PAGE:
Lindsey Jacobellis wins fifth snowboard cross world title

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Make it five world titles for Lindsey Jacobellis, who extended her dominance in snowboard cross outside of the Olympics on Sunday.

Jacobellis, 31, led nearly from start to finish of both her semifinal and final in Sierra Nevada, Spain, edging Olympic bronze medalist Chloe Trespeuch of France for gold. Italy’s Michela Moioli, the 2016 World Cup season champion, took bronze.

Jacobellis and Trespeuch exchanged words in the finish area after spending most of the final within a board of each other.

“I’m defending myself,” Jacobellis told Trespeuch. “You’re running into me. Sorry Chloe, but you’re trying to push me off, and I’m holding myself. You’re going to come into me like that.”

Jacobellis’ biggest rival, Czech Olympic champion Eva Samkova, went off course in her semifinal after posting the fastest time in qualifying last week.

Jacobellis has competed at worlds five times and won gold each time. No other snowboarder or freestyle skier has won a world title in a single event more than three times.

“Every year, it gets harder and harder because the level with women keeps increasing,” Jacobellis said. “I want to be remembered as someone who is supporting that next, younger generation as well as continuing to raise the bar.”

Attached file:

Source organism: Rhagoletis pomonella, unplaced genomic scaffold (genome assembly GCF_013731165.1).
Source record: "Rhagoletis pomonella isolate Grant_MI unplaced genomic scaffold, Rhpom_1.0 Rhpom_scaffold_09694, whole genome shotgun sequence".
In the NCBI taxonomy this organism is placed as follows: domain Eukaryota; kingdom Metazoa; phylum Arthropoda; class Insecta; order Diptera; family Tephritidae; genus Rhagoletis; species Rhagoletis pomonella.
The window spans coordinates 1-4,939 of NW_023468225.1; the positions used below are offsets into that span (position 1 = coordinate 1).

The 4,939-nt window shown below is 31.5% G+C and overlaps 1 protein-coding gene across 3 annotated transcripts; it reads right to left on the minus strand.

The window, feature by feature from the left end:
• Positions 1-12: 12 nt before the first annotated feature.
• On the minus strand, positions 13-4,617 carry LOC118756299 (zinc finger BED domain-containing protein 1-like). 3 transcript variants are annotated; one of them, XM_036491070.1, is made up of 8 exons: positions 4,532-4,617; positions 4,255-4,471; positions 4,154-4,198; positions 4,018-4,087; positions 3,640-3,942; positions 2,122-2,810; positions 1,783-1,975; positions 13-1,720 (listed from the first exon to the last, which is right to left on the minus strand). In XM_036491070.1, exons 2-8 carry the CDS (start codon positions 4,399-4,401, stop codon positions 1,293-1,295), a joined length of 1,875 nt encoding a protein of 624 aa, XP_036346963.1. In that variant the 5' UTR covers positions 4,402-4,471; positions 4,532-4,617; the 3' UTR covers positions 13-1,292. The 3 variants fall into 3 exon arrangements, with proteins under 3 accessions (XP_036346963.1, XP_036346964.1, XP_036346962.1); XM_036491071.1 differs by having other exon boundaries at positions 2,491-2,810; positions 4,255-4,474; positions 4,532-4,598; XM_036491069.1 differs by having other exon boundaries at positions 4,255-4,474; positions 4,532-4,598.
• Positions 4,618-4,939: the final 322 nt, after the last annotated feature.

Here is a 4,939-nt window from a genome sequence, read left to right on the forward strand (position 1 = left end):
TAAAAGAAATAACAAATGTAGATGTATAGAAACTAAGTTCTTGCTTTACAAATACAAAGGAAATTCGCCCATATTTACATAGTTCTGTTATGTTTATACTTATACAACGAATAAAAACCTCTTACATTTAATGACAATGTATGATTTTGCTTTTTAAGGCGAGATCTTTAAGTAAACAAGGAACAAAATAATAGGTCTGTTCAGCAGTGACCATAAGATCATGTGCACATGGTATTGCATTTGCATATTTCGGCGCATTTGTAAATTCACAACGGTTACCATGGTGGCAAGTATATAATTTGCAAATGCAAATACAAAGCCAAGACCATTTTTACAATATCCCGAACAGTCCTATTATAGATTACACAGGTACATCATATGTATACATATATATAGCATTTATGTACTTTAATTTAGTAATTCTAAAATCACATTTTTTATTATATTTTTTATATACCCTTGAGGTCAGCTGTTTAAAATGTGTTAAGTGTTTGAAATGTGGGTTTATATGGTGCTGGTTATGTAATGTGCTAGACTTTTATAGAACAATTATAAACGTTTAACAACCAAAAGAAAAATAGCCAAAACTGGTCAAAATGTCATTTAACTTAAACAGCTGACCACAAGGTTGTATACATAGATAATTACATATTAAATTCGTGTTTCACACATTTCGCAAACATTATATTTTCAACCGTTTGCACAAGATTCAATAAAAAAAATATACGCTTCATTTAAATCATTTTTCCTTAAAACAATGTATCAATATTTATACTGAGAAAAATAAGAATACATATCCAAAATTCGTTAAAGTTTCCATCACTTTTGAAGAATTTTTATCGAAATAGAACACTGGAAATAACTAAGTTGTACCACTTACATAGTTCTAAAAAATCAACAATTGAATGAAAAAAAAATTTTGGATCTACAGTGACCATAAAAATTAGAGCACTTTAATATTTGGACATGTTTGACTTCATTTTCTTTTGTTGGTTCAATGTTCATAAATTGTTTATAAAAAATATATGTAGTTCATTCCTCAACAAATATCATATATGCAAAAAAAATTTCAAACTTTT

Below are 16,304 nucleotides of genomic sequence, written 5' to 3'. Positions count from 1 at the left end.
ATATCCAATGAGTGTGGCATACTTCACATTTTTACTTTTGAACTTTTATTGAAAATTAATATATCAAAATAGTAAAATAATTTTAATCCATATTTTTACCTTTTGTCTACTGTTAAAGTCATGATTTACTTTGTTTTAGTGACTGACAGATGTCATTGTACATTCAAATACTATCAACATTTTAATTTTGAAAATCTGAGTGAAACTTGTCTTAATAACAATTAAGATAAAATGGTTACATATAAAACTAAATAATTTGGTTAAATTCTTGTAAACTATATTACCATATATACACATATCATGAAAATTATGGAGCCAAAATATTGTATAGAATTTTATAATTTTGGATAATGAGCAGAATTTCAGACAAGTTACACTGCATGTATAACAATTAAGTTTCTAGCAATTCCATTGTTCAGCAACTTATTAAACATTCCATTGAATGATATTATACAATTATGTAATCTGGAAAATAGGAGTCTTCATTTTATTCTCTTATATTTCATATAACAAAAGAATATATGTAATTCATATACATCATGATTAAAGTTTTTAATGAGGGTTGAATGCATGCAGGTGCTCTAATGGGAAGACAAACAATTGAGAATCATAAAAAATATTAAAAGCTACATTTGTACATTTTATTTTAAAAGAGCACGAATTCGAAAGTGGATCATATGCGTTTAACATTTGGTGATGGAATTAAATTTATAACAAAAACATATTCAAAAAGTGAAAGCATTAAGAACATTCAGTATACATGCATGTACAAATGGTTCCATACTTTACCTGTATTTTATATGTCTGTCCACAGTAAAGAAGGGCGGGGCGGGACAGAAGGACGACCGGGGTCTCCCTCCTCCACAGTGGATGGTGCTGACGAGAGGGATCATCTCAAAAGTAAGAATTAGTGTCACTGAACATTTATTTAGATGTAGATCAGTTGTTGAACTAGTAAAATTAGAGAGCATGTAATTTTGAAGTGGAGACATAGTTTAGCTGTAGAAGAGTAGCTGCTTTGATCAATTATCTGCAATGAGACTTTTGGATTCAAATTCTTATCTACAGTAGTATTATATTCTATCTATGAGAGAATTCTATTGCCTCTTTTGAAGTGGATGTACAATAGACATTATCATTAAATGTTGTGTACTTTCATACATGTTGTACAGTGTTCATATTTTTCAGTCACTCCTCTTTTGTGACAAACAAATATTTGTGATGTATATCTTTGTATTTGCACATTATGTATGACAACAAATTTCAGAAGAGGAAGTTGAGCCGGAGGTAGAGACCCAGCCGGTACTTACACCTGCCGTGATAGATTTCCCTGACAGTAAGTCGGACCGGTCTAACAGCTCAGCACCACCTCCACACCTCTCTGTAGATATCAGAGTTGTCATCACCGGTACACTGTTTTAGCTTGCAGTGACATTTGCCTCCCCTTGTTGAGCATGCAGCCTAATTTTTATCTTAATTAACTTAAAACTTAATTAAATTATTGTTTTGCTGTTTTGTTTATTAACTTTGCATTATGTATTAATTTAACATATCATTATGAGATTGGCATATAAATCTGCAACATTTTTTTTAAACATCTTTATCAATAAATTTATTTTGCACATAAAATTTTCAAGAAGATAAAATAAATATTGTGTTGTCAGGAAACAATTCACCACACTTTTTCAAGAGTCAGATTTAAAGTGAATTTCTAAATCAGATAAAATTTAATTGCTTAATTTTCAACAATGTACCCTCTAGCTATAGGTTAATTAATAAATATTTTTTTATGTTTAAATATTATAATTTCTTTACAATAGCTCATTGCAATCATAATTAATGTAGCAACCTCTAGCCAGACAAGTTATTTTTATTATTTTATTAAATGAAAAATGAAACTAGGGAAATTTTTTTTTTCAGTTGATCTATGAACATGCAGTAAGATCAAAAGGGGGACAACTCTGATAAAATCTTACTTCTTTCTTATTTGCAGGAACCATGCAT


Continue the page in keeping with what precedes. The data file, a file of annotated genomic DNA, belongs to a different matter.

Jacobellis is one of the greatest Olympic sports athletes of all time, yet she has not won an Olympic gold medal. In 21 career appearances in major championships snowboard cross competitions (Olympics, X Games, Worlds), she has 15 gold medals.

Jacobellis infamously lost gold on a celebratory board grab on the penultimate jump at the 2006 Torino Olympics, settling for silver. She then washed out in the semifinals in both 2010 and 2014.

The PyeongChang Olympics will bring another round of expectations, and one more opportunity to claim that elusive gold. It may be her last chance, but Jacobellis refused to put a timeline on the rest of her career.

“Still just taking one week at a time, one month at a time, just living the dream,” she said. “I don’t like to look too far in the future because you’re missing what’s going on right now. I’ve made that mistake before in the past, where you’re too worried about what’s coming, and you’re not seeing what’s right in front of you.”

In the men’s event Sunday, France’s Pierre Vaultier took gold to follow up his Olympic title. The top American was Nick Baumgartner in fourth.

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MORE: Kelly Clark’s long halfpipe road to Olympics No. 5

NBC Olympics researcher Rachel Thompson contributed to this report from Sierra Nevada.

Lindsey Jacobellis
20th — 2001 X Games
21st — 2002 X Games
Gold — 2003 X Games
Gold — 2004 X Games
Gold — 2005 Worlds
Gold — 2005 X Games